Photos and tidbits from my mother-daughter travels in Stockholm this summer!
Train rushing across the harbor towards Gamla Stan, or the Old Town, one of Europe’s largest and most well-preserved medieval centers.
Two examples of Stockholm’s well-known modern apartment complexes consisting of identical flats with wide windows and balconies. Initially the subject of international criticism for their industrial aesthetic, these buildings have come to be much loved by the people of Stockholm, especially for the amount of light each apartment receives.
This mural stands proudly on the entire southern wall of the Golden Hall in Stockholm’s City Hall. It is the largest of several Byzantine inspired gold mosaics, which portrays Swedish history and important persons, and that decorates the golden banqueting hall. The woman pictured represents the Queen of the Lake, or Sweden, holding peace between the Western (left) and Eastern (right) world.
Walkway leading towards the Stockholm City Hall, where guided tours give you a history of the building, which houses the Municipal Council, conferences and ceremonial halls, and is where the Nobel prize banquet is held.
Drottningholm (literally meaning “Queen’s islet”) Palace was built on the island Lovon in 1580 by John III of Sweden for his queen, Catherine Jagellon. For most of the 18th century, the palace served as a summer residence for the Swedish royal family, and is well-known as having been a gift for the fiercely beautiful and strong-willed Queen Louisa Ulrika. Under Ulrika’s ownership, the palace was transformed into the more ornate and sophisticated French rococo style.
Located on the Drottningholm Palace grounds is also the Chinese Pavilion, a gift from Adolf Frederick, then King of Sweden, to his wife Queen Ulrika. The original Chinese Pavilion was secretly built off-site and brought to the palace gardens on the Queen’s 24th birthday. Today, the Chinese Pavilion, a rebuilt version by Queen Ulrika due to the original structure rotting, is a UNESCO World Heritage Site.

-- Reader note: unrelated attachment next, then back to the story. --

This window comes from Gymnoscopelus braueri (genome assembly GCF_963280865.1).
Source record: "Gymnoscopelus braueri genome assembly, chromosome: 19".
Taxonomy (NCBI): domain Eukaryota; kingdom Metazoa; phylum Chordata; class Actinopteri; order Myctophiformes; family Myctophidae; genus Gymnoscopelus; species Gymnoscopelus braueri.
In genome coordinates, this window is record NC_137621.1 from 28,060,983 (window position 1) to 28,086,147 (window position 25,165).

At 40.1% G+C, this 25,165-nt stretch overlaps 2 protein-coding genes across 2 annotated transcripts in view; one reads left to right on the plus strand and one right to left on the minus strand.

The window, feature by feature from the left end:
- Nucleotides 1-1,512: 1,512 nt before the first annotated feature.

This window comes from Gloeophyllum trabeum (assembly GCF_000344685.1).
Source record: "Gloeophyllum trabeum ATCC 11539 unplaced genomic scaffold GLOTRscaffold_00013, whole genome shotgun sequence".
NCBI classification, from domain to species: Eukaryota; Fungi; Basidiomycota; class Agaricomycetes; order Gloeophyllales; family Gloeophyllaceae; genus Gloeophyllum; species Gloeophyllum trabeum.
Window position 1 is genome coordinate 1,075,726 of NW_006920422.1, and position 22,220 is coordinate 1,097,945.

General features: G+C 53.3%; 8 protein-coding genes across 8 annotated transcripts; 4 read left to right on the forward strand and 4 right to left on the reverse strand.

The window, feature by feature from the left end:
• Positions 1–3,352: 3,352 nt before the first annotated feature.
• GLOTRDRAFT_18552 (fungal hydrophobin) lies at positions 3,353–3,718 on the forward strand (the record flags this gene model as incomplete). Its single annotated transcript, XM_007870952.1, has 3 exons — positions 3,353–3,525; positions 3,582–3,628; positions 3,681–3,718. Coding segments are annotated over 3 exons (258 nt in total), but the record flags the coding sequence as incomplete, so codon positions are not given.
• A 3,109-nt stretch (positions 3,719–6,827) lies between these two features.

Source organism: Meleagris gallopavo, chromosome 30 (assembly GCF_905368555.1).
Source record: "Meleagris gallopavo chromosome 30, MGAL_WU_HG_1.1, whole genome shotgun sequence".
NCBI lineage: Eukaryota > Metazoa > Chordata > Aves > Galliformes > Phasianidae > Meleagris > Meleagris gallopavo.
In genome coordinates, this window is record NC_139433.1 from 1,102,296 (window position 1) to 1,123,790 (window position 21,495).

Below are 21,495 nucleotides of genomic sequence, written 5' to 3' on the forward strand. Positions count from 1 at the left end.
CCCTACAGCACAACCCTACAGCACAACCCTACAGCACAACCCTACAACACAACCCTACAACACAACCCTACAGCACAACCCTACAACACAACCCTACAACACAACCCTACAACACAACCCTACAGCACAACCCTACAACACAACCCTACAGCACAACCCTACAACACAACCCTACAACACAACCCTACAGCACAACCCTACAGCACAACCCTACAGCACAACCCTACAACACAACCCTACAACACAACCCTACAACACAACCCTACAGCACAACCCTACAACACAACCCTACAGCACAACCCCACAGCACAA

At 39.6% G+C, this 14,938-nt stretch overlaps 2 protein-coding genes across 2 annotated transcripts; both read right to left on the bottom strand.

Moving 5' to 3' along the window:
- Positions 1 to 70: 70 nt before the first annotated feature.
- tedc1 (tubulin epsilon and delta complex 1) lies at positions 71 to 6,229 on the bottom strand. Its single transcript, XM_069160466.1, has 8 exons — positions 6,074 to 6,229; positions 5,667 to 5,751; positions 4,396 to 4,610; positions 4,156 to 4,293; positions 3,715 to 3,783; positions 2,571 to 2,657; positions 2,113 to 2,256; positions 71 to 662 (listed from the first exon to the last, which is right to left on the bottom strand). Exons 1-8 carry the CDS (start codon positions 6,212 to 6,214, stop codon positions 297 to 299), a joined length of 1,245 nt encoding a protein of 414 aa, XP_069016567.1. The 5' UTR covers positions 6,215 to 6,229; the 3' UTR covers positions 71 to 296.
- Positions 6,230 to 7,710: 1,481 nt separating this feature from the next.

This unique theater also sits in the Drottningholm Palace gardens. The structure that now stands was rebuilt between 1763-1769 at the request of Queen Ulrika after the original theater was burnt down. However, the Queen did not have sufficient funds for the theater, and promised the architect Carl Fredrik Adelcrantz she would repay the man after the building was complete. Due to limited funds, everything in the theater is made of wood and painted to look like marble, even the ceiling and balconies are made of paper mache. Sadly, the Queen never paid the architect back and he died a poor man.
Boats and summer houses accessed by ferry only in the warmer months.
Children splashing in a fountain located in Östermalm, a district located in Stockholm’s city center, and is one of the most populous and expensive residential areas in the city.
From top left to bottom right: Hot dogs are popular snacks in the city and can be enjoyed plain or covered in mashed potatoes or shrimp salad or relish. A crane shaped like a giraffe, which I added, because it’s something fun. An ice sculpture from the well-known ICEBAR, where patrons are given heavy coats and can enjoy an Absolute vodka (liquor from Stockholm) cocktails from a cup made of ice. A dish of reindeer, cranberries, and potatoes – a popular way to serve this wild game.